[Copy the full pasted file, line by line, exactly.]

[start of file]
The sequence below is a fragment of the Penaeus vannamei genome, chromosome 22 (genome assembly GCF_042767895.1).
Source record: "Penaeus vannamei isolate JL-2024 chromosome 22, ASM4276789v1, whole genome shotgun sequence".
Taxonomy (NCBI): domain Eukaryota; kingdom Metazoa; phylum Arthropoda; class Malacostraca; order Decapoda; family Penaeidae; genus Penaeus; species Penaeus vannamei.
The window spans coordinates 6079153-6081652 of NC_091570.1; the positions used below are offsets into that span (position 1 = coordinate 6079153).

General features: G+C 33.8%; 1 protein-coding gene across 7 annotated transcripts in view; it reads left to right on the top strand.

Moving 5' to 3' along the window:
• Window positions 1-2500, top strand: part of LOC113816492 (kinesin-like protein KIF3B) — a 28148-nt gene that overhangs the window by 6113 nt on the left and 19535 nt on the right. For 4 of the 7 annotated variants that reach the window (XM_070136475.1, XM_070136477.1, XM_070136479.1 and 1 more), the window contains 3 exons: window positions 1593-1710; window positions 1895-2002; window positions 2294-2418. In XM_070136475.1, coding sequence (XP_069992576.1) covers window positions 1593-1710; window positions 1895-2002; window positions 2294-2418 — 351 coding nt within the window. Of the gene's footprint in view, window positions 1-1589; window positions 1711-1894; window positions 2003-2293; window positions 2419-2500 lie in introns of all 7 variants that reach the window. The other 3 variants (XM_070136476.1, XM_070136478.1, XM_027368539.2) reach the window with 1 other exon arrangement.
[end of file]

The sequence below is a fragment of the Penaeus vannamei genome, chromosome 22 (genome assembly GCF_042767895.1).
Source record: "Penaeus vannamei isolate JL-2024 chromosome 22, ASM4276789v1, whole genome shotgun sequence".
Taxonomy (NCBI): domain Eukaryota; kingdom Metazoa; phylum Arthropoda; class Malacostraca; order Decapoda; family Penaeidae; genus Penaeus; species Penaeus vannamei.
The window spans coordinates 6079153-6081652 of NC_091570.1; the positions used below are offsets into that span (position 1 = coordinate 6079153).

General features: G+C 33.8%; 1 protein-coding gene across 7 annotated transcripts in view; it reads left to right on the top strand.

Moving 5' to 3' along the window:
• Window positions 1-2500, top strand: part of LOC113816492 (kinesin-like protein KIF3B) — a 28148-nt gene that overhangs the window by 6113 nt on the left and 19535 nt on the right. For 4 of the 7 annotated variants that reach the window (XM_070136475.1, XM_070136477.1, XM_070136479.1 and 1 more), the window contains 3 exons: window positions 1593-1710; window positions 1895-2002; window positions 2294-2418. In XM_070136475.1, coding sequence (XP_069992576.1) covers window positions 1593-1710; window positions 1895-2002; window positions 2294-2418 — 351 coding nt within the window. Of the gene's footprint in view, window positions 1-1589; window positions 1711-1894; window positions 2003-2293; window positions 2419-2500 lie in introns of all 7 variants that reach the window. The other 3 variants (XM_070136476.1, XM_070136478.1, XM_027368539.2) reach the window with 1 other exon arrangement.